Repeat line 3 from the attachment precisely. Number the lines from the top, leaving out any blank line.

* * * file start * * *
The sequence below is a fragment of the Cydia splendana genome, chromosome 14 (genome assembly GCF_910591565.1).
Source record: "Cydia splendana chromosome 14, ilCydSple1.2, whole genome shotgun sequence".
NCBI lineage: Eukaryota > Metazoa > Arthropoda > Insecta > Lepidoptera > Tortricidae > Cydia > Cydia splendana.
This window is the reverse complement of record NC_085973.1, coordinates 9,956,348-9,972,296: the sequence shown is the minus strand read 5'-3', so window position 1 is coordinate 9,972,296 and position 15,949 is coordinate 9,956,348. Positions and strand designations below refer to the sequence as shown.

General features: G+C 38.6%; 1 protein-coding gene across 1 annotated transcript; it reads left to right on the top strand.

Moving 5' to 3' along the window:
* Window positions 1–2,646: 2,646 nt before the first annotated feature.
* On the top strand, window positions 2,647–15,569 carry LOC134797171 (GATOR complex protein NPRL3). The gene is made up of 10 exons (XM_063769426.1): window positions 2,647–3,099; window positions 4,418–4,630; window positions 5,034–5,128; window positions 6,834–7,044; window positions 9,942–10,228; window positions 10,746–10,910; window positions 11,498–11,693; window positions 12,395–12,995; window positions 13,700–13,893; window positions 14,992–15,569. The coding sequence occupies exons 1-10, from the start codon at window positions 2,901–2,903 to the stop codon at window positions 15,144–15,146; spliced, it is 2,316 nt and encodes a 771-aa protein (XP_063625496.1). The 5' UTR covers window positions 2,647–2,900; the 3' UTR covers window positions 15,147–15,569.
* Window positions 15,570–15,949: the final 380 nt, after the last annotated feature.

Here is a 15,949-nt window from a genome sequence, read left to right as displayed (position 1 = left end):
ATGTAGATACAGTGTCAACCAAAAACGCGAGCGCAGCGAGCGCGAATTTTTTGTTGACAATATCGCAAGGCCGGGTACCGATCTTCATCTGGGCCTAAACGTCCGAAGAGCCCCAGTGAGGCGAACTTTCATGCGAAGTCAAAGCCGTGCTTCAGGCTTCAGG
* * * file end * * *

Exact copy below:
NCBI lineage: Eukaryota > Metazoa > Arthropoda > Insecta > Lepidoptera > Tortricidae > Cydia > Cydia splendana.